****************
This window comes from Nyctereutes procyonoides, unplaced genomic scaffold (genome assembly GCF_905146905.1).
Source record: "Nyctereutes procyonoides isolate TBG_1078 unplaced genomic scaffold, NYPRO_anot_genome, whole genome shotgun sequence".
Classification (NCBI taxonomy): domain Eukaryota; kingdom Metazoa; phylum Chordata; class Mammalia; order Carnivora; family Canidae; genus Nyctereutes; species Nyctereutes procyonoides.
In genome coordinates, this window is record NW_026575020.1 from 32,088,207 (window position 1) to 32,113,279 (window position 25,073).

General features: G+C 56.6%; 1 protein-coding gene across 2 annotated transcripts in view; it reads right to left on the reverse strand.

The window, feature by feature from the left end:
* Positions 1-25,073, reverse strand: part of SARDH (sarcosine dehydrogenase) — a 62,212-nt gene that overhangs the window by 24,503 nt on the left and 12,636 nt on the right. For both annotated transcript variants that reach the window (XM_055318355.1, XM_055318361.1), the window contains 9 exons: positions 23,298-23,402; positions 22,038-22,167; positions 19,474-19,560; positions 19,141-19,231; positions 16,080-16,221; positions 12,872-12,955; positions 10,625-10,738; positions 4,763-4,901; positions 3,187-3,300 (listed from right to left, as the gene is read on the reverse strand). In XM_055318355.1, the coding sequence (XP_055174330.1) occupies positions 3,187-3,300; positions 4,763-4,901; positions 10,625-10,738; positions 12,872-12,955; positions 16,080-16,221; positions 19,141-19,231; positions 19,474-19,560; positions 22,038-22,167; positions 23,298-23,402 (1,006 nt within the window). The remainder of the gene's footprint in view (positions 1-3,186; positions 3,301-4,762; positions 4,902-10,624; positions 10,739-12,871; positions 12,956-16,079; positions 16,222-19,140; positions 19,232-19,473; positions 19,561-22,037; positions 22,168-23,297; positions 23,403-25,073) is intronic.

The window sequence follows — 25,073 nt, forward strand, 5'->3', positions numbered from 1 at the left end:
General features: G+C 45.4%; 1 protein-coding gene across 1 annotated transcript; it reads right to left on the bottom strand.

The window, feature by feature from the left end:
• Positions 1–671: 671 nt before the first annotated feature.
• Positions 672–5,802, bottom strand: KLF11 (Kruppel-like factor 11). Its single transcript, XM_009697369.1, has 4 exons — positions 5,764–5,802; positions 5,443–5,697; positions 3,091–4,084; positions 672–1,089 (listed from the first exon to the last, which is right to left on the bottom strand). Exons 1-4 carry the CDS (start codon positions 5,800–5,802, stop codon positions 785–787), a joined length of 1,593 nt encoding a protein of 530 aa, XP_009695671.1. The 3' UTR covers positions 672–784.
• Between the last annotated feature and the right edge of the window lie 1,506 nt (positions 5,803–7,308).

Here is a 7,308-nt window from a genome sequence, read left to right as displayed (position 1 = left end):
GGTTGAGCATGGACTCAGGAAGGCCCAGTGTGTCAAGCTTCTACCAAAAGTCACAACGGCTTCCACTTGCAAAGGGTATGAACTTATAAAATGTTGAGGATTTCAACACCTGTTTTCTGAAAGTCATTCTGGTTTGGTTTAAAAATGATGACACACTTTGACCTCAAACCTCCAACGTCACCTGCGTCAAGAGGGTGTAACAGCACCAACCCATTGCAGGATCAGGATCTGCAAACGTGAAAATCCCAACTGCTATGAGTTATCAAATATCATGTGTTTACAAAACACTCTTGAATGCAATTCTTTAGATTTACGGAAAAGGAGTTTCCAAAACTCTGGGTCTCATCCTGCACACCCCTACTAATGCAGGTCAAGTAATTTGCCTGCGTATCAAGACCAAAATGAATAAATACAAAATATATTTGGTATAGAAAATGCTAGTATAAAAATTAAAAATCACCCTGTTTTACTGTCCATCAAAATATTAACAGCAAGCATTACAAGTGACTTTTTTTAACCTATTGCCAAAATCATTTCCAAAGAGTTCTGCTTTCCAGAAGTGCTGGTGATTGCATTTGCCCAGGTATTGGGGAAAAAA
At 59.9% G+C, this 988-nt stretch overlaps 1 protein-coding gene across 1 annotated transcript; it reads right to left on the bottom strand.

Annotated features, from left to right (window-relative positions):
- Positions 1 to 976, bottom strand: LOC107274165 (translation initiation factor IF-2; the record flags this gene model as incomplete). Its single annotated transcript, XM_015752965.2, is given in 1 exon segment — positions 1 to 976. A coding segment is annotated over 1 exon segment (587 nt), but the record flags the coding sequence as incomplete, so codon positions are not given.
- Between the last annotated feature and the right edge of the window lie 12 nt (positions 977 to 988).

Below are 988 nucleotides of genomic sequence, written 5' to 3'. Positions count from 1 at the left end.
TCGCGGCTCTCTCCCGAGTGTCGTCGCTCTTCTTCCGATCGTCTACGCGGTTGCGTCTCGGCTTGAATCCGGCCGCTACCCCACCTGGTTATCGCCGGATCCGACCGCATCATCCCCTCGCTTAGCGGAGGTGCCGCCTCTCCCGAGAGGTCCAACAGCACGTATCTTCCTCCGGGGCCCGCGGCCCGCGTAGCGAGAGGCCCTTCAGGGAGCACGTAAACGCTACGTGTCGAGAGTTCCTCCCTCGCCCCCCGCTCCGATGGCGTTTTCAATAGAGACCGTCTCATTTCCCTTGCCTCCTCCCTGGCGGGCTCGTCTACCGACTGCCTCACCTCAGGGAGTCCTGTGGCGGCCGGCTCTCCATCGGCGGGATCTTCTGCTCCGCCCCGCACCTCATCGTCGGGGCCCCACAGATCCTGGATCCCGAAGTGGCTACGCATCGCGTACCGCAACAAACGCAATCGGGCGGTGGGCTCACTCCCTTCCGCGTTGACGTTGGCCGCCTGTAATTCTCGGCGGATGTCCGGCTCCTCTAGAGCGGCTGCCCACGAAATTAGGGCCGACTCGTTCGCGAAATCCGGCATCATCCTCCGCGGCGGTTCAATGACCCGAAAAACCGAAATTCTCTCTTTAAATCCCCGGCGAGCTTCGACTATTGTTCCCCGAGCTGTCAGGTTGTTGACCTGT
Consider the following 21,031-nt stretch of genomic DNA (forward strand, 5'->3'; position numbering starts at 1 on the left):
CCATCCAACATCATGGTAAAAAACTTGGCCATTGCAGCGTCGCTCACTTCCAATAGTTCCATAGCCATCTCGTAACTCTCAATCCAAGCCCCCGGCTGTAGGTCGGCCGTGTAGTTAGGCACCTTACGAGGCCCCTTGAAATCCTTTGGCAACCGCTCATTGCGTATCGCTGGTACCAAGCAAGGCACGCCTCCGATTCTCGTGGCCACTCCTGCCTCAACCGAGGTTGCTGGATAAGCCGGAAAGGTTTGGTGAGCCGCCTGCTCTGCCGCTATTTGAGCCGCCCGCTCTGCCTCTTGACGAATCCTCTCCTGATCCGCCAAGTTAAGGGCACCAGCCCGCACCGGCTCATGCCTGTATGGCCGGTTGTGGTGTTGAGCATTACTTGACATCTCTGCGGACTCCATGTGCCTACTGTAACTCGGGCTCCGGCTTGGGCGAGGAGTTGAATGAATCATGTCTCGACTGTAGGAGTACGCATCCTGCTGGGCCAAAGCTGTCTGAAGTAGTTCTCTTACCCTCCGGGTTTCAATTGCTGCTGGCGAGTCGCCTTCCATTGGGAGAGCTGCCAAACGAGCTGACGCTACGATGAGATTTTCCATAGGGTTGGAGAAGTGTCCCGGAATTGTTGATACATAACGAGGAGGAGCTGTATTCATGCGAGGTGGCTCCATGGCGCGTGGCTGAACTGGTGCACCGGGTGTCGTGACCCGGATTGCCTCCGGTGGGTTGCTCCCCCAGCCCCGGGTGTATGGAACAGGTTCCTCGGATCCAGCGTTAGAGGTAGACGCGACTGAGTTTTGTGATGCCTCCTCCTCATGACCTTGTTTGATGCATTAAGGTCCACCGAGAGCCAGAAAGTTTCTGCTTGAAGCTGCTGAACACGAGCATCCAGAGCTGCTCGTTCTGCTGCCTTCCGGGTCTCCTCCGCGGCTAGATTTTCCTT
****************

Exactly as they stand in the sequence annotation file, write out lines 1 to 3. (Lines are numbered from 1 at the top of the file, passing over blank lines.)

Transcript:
This window comes from Nyctereutes procyonoides, unplaced genomic scaffold (genome assembly GCF_905146905.1).
Source record: "Nyctereutes procyonoides isolate TBG_1078 unplaced genomic scaffold, NYPRO_anot_genome, whole genome shotgun sequence".
Classification (NCBI taxonomy): domain Eukaryota; kingdom Metazoa; phylum Chordata; class Mammalia; order Carnivora; family Canidae; genus Nyctereutes; species Nyctereutes procyonoides.